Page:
FRANKFURT, April 4 More than 200,000 Berlin
residents have signed a petition to demand a referendum on
keeping the city's Tegel airport operating after the German
capital's new airport opens.
Tegel, a concrete hexagonal hub built in the 1970s, was
meant to close once a much-delayed new airport opened southeast
of Berlin. But critics say the new airport will be too small to
meet passenger demand even when it opens, possibly in 2018.
The petition, backed by the pro-business Free Democrat (FDP)
party and its campaign "Berlin Needs Tegel", has gathered about
30,000 more signatures than needed to secure a vote, Berlin
election official Petra Michaelis-Merzbach said on Tuesday.
A referendum is most likely when Germans go to the polls for
a national election on Sept. 24, unless the Berlin parliament
approves keeping Tegel open based on the petition alone.
Tegel, in the northwest, and Berlin's other airport,
Schoenefeld in the southeast, served 33 million passengers last
year. The capacity of the new Brandenberg Airport, whose opening
has been pushed back from January 2017, will be 27 million.
Schoenefeld may continue operating for a few years after the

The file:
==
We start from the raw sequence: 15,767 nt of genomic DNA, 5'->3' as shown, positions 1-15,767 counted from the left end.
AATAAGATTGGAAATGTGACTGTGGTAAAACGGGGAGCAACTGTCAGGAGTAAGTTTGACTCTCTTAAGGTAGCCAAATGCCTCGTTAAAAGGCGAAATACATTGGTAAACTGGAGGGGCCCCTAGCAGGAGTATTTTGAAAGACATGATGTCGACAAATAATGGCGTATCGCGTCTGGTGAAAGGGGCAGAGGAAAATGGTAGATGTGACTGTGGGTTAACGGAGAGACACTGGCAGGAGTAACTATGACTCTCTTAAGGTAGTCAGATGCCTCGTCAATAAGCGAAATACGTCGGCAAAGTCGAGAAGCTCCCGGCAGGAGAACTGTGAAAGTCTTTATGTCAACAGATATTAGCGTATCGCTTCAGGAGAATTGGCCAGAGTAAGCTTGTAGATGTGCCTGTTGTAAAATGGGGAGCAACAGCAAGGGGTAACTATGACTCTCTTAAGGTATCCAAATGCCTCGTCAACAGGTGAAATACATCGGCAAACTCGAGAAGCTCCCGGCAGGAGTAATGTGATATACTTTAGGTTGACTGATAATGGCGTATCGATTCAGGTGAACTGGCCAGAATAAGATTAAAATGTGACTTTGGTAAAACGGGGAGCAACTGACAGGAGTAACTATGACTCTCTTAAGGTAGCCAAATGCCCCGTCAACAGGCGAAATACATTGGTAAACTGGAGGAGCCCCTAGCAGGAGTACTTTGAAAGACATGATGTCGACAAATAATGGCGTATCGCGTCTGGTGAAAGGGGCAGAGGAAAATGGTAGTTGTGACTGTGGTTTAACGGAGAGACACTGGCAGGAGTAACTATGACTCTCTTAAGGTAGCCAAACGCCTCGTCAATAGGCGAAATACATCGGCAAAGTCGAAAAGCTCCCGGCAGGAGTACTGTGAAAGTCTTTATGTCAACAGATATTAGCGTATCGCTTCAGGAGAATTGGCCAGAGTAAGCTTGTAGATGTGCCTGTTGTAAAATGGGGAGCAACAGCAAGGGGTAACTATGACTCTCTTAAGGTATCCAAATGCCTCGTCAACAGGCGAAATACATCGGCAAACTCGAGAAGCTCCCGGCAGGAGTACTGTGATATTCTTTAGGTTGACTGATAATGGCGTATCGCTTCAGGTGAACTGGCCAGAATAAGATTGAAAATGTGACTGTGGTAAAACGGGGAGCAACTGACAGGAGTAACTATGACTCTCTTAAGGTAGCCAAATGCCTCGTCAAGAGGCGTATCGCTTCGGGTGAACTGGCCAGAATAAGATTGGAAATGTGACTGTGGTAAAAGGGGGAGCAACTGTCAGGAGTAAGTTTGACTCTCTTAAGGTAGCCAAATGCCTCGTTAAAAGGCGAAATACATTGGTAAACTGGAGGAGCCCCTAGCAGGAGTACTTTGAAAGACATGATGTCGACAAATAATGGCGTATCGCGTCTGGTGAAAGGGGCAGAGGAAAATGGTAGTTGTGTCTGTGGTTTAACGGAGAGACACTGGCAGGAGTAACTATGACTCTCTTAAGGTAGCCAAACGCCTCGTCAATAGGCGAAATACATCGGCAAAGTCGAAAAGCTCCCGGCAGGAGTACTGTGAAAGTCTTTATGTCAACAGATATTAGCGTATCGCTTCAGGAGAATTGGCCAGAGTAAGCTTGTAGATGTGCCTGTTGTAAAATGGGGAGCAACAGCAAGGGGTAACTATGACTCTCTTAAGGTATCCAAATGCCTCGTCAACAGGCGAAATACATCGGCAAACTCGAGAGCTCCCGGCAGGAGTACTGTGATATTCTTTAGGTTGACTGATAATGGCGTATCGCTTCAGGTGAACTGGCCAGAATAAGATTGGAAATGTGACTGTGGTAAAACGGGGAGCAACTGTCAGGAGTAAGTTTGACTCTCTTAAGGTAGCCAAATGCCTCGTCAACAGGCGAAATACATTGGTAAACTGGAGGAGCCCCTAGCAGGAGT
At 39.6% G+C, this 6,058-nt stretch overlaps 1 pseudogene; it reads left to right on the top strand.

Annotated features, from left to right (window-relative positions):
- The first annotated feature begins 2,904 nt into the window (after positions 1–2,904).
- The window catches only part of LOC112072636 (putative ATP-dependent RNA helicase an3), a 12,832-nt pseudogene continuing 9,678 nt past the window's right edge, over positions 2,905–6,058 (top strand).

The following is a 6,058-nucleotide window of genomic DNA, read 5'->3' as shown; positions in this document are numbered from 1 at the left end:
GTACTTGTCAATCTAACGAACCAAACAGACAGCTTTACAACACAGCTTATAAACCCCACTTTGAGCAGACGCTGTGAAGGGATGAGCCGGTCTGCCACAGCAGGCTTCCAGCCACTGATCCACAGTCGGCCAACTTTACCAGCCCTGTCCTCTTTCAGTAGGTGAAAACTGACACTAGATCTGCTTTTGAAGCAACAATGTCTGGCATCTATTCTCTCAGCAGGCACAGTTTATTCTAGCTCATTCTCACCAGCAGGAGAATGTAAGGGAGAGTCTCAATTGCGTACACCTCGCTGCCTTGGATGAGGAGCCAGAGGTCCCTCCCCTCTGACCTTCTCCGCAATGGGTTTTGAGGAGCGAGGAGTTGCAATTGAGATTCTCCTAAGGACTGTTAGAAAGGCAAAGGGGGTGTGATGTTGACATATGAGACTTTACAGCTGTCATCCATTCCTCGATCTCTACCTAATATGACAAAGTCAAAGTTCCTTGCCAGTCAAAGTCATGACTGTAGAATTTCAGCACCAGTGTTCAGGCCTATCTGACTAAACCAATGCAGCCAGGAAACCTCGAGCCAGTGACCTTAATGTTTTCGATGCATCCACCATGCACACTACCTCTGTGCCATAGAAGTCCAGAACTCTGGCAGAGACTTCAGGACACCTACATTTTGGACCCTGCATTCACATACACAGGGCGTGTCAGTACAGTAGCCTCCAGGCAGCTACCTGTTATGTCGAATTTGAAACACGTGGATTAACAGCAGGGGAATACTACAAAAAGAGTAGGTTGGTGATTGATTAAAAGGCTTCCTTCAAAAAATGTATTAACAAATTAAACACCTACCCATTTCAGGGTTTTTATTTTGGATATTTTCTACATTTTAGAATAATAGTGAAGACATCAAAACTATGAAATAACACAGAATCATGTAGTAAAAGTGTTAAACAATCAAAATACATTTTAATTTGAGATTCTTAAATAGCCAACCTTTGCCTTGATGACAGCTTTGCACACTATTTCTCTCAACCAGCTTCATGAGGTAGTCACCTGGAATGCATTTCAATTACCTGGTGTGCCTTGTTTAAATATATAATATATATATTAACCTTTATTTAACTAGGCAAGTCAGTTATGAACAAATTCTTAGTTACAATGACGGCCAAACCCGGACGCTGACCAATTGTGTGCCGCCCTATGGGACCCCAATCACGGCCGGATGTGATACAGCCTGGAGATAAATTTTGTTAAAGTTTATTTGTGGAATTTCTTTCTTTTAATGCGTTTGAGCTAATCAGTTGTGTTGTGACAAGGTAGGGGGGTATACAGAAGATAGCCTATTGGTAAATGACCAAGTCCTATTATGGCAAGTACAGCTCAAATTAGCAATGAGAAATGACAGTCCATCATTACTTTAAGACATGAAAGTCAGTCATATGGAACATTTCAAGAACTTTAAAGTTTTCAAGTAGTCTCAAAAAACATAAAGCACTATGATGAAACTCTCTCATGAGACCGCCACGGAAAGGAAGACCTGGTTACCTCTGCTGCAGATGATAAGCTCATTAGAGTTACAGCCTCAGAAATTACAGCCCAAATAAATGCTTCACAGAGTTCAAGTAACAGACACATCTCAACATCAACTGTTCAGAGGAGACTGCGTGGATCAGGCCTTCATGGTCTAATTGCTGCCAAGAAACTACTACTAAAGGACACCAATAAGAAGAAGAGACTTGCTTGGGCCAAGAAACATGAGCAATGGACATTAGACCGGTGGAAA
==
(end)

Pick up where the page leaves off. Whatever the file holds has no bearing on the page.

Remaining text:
Brandenberg airport opens.
Many Berliners appreciate Tegel, whose carriers include Air
Berlin and British Airways, because it is just
8 km (5 miles) from the city centre and a public transport
ticket to reach there costs only 2.70 euros ($2.87).
"Citizens of Berlin ... have recognised how important the
continued operation of Tegel airport is for our city," Sebastian
Czaja, secretary general of the FDP in Berlin, said in a
Irish low-cost carrier Ryanair, which flies from
Schoenefeld, wants Tegel to stay open as it expands in Berlin.
"Other European capitals such as London or Paris each have a
number of competing airports and capacity of 130 million and 110
million respectively, and Berlin will continue to be left
behind," Ryanair Chief Marketing Officer Kenny Jacobs said last
($1 = 0.9393 euros)
(Reporting by Maria Sheahan; Additional reporting by Conor
Humphries; Editing by Edmund Blair)